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NIH Awards UC San Diego $8.7M to Train a New Generation of Biological Sciences Graduate Students

Preparing a diverse pool of biologists for a new age requires emphasis on equity, diversity and inclusion, communication and leadership

January 20, 2021

By Mario Aguilera

researcher in a lab

Rigorous academic and research preparation remain at the core of UC San Diego’s Biological Sciences graduate (PhD) student training. Now, through an $8.7 million 5-year grant from the National Institute of General Medical Sciences, training a new generation of select graduate students will look markedly different from traditional training programs.

In an effort to cultivate 21st century scientific leaders, the new Pathways in Biological Sciences (PiBS) program will require students to broaden their training through a range of new skills, spanning ethics to communication. An initial group of 30 PiBS graduate students will train through this enhanced pathway, designed to address the most pressing challenges in modern biology and produce leaders in an array of biology-oriented careers, including academic and industrial research, education, writing, consulting and policy. The program is designed to instill critical scientific, leadership and communication skills, while imparting a strong and proactive sense of inclusion and diversity.

In creating their vision for PiBS, the program’s leaders sought to maximize the trainee pool with a diverse mix of graduate students from underrepresented groups, both to foster distinct and creative viewpoints and to create a broad spectrum of future leaders in a range of careers in biology.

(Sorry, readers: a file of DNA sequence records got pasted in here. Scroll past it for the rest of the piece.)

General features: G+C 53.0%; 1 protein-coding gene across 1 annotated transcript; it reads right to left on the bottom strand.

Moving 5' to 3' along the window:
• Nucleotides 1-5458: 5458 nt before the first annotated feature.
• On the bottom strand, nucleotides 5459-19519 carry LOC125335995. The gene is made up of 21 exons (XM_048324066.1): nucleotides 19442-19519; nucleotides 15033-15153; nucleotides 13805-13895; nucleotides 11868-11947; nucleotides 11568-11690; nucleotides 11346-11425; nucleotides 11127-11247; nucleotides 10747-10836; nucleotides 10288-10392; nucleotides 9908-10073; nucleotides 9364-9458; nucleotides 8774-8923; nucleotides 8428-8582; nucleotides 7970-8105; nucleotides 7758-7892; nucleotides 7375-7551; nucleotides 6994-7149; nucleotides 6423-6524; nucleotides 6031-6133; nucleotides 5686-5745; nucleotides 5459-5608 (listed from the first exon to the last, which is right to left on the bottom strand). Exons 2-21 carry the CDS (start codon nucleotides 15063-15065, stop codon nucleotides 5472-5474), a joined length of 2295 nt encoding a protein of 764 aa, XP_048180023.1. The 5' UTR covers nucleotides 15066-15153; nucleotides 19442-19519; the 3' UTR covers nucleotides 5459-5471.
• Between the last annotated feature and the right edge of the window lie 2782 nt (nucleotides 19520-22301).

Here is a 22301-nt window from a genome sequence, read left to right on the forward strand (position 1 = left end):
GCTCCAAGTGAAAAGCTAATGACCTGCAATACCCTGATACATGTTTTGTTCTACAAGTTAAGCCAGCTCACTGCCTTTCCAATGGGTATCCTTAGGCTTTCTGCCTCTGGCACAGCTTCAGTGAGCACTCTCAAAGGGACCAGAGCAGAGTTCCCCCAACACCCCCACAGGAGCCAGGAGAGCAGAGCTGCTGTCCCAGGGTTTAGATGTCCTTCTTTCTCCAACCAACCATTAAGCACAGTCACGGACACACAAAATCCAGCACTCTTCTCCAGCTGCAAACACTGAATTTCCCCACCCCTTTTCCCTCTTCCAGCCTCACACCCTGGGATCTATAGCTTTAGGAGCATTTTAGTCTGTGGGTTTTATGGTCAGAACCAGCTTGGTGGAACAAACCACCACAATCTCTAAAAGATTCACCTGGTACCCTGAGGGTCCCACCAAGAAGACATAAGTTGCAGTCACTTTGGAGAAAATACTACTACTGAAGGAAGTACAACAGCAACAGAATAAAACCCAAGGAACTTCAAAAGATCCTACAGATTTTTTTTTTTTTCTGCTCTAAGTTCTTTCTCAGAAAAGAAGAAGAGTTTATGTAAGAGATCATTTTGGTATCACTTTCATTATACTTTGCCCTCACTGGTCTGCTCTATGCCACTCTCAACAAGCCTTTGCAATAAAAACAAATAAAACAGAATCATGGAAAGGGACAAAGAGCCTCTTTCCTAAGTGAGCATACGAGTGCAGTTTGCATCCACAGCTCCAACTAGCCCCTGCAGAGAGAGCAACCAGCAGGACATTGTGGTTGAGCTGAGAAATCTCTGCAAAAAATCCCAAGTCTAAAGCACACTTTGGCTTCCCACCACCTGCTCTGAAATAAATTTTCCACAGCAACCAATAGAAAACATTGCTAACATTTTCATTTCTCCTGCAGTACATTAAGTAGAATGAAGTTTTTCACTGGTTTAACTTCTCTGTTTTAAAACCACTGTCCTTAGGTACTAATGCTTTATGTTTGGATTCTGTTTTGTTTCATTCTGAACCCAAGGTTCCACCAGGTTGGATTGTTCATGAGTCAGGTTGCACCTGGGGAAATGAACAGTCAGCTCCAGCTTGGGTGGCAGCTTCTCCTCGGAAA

Deborah Yelon, a professor in the Section of Cell and Developmental Biology and one of the three co-directors of PiBS, said creating the next generation of academic researchers requires a broader approach beyond core academic training. These include arenas such as proficiency in disseminating information that’s crucial for the public.

“We have structured PiBS to ensure that students have a really well-rounded set of competencies beyond the bench,” said Yelon, “Essential components of this new training include ethical conduct, awareness in equity, diversity and inclusion and a special emphasis on rigor and reproducibility in science. Society is more scientifically literate today and our trainees will be able to contribute to that in many ways.”

Students are invited to become PiBS trainees after their first year of graduate training. The program targets six core competencies: critical thinking, knowledge acquisition, experimental ability with emphasis on rigor, reproducibility and quantitation, effective communication, leadership tools including team building, networking and collaborative problem solving and career development.

“We believe that these six core competencies define skills that are essential for any PhD student to embark on a successful career in science, whether that aspiration is in academia, education, biotech, law, government, journalism, consulting or the many other professions pursued by our trainees,” said Amy Pasquinelli, a professor in the Section of Molecular Biology and one of the co-directors of PiBS.

PiBS was developed on the shoulders of a successful Cell and Molecular Genetics Training Program at UC San Diego that spanned more than 40 years.

The PiBS training program is part of the Division of Biological Sciences doctoral training program run in partnership with the Salk Institute. Several innovative aspects of the PiBS program have been integrated into the overall doctoral program, including a refreshed first year curriculum organized around the six core competencies.

“It is remarkable and a great honor to be involved in an evolving training program with such a long and illustrious history,” said Randy Hampton, a professor in the Section of Cell and Developmental Biology and PiBS faculty co-leader. “The challenge is to keep our program at the leading edge of biomedical training, as the science creates an ever-growing number of approaches and careers to address the biggest problems facing society. The two things that are constant in this dynamic process are the incredible talents of both the UC San Diego graduate students and their faculty mentors. They are the engine of success that drives our training program.”